Fibroblast growth factor-23 (FGF23) is a novel, bone-produced hormone that regulates renal phosphate (Pi) reabsorption and calcitriol metabolism. Disorders of mineral and bone metabolism, such as autosomal dominant hypophosphatemic rickets (ADHR) and hyperostosis-hyperphosphatemia syndrome (HHS), witness the importance of well-balanced serum levels of FGF23. Patients with chronic kidney disease (CKD) are highly morbid due to Pi retention/hyperphosphatemia and calcitriol deficiency, which lead to elevated serum levels of parathyroid hormone (PTH) and secondary hyperparathyroidism (sHPT). As a response to hyperphosphatemia, CKD patients have also remarkably high serum FGF23 levels, which are associated with cardiovascular risk factors and increased mortality in CKD. The overall aim of this dissertation was to discern a possible role of FGF23 in parathyroid biology. Our in vitro experiments on isolated bovine parathyroid cells demonstrate that FGF23 directly and dose-dependently suppresses the PTH production and secretion, while increasing the expression of the 25-hydroxyvitamin D3-activating enzyme 1α-hydroxylase. We investigated possible expressional changes in the FGF23 receptor co-factor Klotho in hyperparathyroid disorders and found that Klotho expression is decreased or absent and inversely correlated to serum calcium (Ca) in adenomas of primary HPT (pHPT). In the hyperplastic parathyroid glands of sHPT, Klotho expression declines in parallel with the kidney function and correlates with the glomerular filtration rate. Moreover, Klotho expression is suppressed by Ca and FGF23, increased by calcitriol, but unaffected by Pi and PTH in vitro. Finally, we identified a novel missense mutation in the gene encoding GALNT3, which is normally involved in the post-translational glycosylation of FGF23, as the cause of aberrant FGF23 processing in a patient with HHS. In summary, we provide evidence for a novel bone/parathyroid axis in which FGF23 functions as a direct, negative regulator of the PTH production. High extracellular Ca is a major determinant of the Klotho expression in pHPT, whereas the Klotho levels in sHPT may be attributed to a combination of the high FGF23 and Ca, and low calcitriol levels associated with CKD. Hence, the decreased Klotho expression in sHPT could explain the concomitantly high FGF23 and PTH levels, as well as the failure of FGF23 to prevent or mitigate the development of sHPT in CKD.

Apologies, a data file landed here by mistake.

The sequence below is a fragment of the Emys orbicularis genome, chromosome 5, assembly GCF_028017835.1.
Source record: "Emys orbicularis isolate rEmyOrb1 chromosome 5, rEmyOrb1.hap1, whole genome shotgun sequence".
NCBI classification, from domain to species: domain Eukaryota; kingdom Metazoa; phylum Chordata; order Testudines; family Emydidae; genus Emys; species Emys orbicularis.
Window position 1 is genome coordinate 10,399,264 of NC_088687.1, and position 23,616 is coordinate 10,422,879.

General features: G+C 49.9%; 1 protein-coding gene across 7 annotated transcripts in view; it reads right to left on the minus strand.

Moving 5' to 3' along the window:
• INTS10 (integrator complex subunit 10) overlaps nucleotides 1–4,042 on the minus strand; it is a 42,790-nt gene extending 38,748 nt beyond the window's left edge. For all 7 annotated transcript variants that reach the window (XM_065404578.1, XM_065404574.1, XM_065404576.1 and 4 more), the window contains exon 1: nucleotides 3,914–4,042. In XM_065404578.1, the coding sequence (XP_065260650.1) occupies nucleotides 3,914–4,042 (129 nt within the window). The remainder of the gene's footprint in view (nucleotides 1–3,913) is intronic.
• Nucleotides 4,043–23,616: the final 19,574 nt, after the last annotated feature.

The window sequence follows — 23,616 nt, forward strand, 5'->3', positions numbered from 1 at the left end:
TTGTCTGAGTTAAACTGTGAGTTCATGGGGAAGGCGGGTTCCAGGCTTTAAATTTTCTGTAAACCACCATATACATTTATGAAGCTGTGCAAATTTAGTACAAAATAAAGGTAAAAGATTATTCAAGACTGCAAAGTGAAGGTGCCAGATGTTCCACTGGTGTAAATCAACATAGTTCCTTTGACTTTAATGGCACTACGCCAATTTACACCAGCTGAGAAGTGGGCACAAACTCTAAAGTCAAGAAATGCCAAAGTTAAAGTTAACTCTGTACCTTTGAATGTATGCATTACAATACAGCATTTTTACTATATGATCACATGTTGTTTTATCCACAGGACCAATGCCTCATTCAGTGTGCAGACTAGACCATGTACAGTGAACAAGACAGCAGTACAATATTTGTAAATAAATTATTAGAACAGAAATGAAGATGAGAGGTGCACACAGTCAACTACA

Place, publisher, year, edition, pages